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The Open Government discussed on Thursday draft main directions of Russia’s tax policy for the next year and in the midterm, prepared by the Finance Ministry. However, the main result of yesterday’s session was the confirmation that the Open Government is still “alive” although President Vladimir Putin has cancelled Russia’s entry into the Open Government Partnership.
The Moskovsky Komsomolets daily reminds the readers that on May 20, President Putin backpedaled on Russia’s entry in the Open Government Partnership this year. This has triggered a negative reaction of media. Reporters once again “buried” the Russian Open Government project. It was clearly stated at a session of that expert-consultative agency on Thursday: you wish! “As you see we are alive and keep working,” Minister for Open Government Mikhail Abyzov said.
The main directions of the tax policy are yearly approved by the government as a basis for the budget of the next three years. After last year’s criticism by the State Duma, the Finance Ministry has pledged to make the drafting of the document more public, the Kommersant daily writes. However, already at the beginning of the session Finance Minster Anton Siluanov said that the main “divarications” had been already settled during discussions the government had had. There is no time for revising the document, as the government intends to approve the document at its session on May 30. There were four such outstanding issues. The first one is who should pay so that Russian oil refineries begin producing better quality petroleum. The second one is cigarette excise tax. Insurance payments were the third disputable matter, and real property tax for individuals was the fourth one. According to Mikhail Abyzov, after being discussed by the Russian Open Government, the expert report will be sent to the White House on May 27. “If this work had started in February as scheduled, the quality of ‘directions’ and the level of their understanding by experts and citizens would be much better,” Abyzov summed up.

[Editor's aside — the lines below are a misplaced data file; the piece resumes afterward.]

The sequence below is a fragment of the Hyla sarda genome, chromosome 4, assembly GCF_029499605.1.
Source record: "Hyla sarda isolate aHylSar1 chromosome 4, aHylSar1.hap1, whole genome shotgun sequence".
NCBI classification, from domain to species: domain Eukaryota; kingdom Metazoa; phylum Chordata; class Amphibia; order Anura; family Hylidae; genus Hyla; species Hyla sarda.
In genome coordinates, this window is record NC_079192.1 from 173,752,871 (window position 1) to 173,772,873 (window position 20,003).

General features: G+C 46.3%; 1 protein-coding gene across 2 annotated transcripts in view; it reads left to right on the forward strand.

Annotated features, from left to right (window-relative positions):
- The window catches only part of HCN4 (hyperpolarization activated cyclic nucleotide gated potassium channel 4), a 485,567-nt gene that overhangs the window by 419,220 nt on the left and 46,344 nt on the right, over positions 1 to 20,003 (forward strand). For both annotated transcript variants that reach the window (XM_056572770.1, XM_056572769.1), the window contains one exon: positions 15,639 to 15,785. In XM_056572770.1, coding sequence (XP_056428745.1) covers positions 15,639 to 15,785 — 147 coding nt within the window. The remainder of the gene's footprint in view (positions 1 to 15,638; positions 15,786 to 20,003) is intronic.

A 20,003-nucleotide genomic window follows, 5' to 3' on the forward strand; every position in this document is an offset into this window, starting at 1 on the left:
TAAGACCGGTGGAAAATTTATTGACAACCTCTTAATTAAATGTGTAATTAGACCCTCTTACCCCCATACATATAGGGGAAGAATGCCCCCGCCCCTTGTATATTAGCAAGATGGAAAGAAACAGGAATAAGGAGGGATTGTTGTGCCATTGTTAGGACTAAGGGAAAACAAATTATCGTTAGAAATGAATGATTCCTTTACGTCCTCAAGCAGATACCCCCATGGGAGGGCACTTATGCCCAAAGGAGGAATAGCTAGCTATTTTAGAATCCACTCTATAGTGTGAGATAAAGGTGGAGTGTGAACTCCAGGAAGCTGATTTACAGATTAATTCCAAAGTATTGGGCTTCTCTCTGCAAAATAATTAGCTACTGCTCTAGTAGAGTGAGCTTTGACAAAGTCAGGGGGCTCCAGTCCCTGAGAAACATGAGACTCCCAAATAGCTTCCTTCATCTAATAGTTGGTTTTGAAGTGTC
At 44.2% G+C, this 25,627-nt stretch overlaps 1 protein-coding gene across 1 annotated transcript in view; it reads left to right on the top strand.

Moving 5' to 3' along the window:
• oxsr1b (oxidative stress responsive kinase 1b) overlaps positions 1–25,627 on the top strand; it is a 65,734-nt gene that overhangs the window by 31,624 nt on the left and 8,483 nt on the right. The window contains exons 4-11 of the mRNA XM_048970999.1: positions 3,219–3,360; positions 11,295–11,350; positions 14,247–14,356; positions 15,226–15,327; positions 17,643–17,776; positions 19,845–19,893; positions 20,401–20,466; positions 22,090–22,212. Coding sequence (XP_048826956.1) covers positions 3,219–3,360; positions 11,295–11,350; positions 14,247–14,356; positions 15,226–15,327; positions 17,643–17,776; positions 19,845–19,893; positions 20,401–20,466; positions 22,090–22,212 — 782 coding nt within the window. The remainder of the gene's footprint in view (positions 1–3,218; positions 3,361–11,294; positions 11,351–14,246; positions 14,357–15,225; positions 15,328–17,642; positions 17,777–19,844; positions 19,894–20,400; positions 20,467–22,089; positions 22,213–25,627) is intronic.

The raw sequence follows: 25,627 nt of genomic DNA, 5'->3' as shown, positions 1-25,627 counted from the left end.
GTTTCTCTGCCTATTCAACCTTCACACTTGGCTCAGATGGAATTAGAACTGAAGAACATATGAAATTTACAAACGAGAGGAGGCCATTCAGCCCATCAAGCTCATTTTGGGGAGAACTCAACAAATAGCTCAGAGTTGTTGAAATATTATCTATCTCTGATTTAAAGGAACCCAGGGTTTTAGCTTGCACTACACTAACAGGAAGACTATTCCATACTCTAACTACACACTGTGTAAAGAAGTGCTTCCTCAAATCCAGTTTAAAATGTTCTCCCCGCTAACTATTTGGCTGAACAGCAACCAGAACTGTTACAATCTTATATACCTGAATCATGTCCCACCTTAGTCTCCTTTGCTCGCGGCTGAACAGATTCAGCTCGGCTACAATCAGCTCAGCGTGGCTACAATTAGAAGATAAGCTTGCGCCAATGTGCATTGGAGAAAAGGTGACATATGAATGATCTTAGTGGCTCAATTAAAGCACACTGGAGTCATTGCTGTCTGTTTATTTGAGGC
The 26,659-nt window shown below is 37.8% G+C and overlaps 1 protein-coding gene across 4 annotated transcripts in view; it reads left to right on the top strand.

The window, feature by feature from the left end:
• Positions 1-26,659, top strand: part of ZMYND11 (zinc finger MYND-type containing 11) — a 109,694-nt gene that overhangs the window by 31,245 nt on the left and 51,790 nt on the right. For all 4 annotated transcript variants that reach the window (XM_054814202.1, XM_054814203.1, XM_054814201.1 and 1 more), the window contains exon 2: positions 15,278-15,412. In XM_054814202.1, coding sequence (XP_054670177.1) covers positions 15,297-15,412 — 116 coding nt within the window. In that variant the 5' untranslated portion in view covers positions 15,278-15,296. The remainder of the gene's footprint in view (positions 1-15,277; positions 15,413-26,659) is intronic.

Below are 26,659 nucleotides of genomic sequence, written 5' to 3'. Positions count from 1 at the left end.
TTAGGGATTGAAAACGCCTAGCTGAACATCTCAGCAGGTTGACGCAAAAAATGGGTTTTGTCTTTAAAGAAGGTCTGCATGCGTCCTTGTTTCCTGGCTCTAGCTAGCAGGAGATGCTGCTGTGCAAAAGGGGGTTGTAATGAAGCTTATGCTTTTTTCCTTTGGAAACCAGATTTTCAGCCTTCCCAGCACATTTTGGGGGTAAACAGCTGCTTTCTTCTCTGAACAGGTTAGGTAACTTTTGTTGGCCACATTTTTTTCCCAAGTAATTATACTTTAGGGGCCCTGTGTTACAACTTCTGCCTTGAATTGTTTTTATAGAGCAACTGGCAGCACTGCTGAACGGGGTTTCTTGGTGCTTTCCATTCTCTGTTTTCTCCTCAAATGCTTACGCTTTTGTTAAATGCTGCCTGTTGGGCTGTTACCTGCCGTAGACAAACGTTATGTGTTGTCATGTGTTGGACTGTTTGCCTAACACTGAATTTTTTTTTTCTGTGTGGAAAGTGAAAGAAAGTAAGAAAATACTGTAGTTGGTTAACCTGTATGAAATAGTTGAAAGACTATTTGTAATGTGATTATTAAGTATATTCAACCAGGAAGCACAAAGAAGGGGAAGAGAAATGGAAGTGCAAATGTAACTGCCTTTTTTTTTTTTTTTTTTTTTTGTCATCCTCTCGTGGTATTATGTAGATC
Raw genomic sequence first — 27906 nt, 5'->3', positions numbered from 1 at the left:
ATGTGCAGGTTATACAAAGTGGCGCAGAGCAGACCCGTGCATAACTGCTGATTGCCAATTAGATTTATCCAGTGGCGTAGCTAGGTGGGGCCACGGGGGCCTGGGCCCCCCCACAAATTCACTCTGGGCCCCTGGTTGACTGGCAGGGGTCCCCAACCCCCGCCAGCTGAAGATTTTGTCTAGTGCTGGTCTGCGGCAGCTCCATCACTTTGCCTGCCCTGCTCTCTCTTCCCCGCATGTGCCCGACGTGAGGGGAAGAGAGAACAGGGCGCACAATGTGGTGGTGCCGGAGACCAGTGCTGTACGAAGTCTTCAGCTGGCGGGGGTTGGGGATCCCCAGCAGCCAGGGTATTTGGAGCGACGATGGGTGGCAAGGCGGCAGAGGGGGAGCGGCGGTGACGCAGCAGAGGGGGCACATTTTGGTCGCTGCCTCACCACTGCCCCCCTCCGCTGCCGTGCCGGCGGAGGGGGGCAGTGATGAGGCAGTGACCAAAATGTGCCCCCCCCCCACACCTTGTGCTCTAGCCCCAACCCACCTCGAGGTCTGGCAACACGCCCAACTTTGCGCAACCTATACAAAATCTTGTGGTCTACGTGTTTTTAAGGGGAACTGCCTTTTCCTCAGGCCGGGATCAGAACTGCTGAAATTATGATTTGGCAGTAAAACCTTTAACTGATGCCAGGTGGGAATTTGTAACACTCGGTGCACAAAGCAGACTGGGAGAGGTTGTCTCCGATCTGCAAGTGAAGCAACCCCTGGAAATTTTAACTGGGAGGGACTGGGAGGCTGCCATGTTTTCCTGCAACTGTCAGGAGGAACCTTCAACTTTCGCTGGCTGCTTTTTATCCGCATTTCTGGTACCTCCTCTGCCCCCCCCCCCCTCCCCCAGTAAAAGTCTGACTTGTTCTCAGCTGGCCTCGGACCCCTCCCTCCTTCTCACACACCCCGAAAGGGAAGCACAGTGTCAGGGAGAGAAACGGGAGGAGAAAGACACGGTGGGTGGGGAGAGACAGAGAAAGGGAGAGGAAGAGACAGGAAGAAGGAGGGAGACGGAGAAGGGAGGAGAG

Practically Mikhail Abyzov is the only seeable confirmation that the Open Government project has not been buried as of yet, although it has been discredited a lot in the eyes of bureaucracy, business and rank-and-file Russian nationals, the Nezevisimaya Gazeta notes. Experts have explanations for that. “People don’t understand and they don’t see what Abyzov is doing, his use,” the vice president of the Political Technologies Centre, Alexei Makarkin, says. According to him, the idea of an open government is good in itself, but if fails to take root in Russia. Political apathy of a sizable part of the Russian society is the reason behind that. Opposition-minded people could potentially take part in the work of a shadow cabinet. But they are sure officials are not going to take their view into account, he believes.